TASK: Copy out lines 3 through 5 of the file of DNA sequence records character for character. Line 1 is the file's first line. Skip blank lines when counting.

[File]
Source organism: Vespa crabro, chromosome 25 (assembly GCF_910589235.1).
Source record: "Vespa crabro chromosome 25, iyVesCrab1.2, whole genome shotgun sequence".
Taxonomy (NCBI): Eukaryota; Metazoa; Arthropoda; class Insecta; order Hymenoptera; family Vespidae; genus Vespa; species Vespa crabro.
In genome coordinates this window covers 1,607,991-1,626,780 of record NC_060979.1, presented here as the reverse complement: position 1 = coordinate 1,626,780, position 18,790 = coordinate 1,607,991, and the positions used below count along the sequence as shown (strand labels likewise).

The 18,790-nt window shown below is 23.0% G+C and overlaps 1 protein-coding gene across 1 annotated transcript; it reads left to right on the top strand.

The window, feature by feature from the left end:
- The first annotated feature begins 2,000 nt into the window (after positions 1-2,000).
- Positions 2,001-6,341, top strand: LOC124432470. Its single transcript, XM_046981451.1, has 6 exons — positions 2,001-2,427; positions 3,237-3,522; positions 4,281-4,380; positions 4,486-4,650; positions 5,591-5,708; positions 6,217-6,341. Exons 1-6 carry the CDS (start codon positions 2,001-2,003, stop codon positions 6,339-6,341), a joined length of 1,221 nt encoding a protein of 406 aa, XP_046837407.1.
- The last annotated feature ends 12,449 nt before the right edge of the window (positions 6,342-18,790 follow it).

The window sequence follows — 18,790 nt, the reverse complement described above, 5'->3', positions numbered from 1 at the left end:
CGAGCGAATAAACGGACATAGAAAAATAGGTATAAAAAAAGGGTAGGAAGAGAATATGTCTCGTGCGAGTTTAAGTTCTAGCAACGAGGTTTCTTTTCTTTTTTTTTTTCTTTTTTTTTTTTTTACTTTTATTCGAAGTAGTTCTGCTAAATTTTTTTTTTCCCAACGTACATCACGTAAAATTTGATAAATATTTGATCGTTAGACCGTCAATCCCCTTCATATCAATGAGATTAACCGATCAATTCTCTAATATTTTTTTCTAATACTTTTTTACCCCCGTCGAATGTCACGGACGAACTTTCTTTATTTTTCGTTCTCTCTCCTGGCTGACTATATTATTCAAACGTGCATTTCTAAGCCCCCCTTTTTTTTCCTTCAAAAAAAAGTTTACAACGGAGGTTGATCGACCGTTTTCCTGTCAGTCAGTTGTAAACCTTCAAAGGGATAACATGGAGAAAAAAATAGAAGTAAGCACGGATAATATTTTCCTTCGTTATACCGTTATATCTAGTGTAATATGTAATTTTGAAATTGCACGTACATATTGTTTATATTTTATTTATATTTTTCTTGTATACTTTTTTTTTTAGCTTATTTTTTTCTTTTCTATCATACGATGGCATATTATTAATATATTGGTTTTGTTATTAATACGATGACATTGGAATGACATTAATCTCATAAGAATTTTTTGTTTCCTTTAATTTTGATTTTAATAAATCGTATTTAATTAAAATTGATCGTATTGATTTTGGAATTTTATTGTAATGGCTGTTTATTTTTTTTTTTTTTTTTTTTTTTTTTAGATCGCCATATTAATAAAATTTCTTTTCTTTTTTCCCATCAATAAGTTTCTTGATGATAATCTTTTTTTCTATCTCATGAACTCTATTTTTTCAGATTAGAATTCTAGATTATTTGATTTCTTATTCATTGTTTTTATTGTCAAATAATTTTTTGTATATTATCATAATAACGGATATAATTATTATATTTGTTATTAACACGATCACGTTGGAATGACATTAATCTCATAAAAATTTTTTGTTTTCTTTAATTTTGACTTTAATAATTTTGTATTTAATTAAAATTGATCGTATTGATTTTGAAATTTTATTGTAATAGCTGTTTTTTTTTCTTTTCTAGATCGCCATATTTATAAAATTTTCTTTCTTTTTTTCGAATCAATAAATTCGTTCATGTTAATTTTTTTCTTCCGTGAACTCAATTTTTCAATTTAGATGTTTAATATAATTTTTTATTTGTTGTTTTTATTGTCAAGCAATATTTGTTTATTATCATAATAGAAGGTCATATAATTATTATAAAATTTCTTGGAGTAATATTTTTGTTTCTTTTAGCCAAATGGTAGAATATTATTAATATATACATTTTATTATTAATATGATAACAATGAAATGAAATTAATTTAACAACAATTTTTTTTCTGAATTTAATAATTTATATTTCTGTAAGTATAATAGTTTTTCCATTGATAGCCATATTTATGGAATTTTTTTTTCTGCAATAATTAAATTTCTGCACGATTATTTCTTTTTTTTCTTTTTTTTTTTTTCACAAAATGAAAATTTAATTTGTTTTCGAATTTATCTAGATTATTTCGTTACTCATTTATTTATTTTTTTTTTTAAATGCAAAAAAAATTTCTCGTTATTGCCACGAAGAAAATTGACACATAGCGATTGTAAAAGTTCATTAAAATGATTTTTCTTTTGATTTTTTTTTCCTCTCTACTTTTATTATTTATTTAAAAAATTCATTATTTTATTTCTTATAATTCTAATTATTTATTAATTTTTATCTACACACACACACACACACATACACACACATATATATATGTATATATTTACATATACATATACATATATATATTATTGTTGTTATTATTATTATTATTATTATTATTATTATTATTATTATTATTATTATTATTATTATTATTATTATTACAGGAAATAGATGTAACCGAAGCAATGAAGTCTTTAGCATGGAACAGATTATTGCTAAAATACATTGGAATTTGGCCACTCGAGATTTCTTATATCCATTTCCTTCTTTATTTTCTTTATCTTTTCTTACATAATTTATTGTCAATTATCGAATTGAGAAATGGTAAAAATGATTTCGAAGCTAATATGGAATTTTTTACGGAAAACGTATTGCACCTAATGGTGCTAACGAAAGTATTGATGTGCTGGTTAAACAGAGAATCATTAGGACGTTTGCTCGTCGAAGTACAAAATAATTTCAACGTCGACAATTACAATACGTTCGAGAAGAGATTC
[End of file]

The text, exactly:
Taxonomy (NCBI): Eukaryota; Metazoa; Arthropoda; class Insecta; order Hymenoptera; family Vespidae; genus Vespa; species Vespa crabro.
In genome coordinates this window covers 1,607,991-1,626,780 of record NC_060979.1, presented here as the reverse complement: position 1 = coordinate 1,626,780, position 18,790 = coordinate 1,607,991, and the positions used below count along the sequence as shown (strand labels likewise).

The 18,790-nt window shown below is 23.0% G+C and overlaps 1 protein-coding gene across 1 annotated transcript; it reads left to right on the top strand.